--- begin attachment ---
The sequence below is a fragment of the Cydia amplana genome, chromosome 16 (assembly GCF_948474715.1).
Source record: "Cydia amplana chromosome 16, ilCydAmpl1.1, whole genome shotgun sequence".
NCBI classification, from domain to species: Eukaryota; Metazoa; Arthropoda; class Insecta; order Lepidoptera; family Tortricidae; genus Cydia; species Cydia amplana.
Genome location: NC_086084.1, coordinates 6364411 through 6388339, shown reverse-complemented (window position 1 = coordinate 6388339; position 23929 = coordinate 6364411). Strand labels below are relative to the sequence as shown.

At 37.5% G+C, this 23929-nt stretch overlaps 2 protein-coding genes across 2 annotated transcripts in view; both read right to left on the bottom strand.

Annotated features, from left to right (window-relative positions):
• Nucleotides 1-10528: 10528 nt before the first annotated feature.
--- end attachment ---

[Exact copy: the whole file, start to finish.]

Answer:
The sequence below is a fragment of the Cydia amplana genome, chromosome 16 (assembly GCF_948474715.1).
Source record: "Cydia amplana chromosome 16, ilCydAmpl1.1, whole genome shotgun sequence".
NCBI classification, from domain to species: Eukaryota; Metazoa; Arthropoda; class Insecta; order Lepidoptera; family Tortricidae; genus Cydia; species Cydia amplana.
Genome location: NC_086084.1, coordinates 6364411 through 6388339, shown reverse-complemented (window position 1 = coordinate 6388339; position 23929 = coordinate 6364411). Strand labels below are relative to the sequence as shown.

At 37.5% G+C, this 23929-nt stretch overlaps 2 protein-coding genes across 2 annotated transcripts in view; both read right to left on the bottom strand.

Annotated features, from left to right (window-relative positions):
• Nucleotides 1-10528: 10528 nt before the first annotated feature.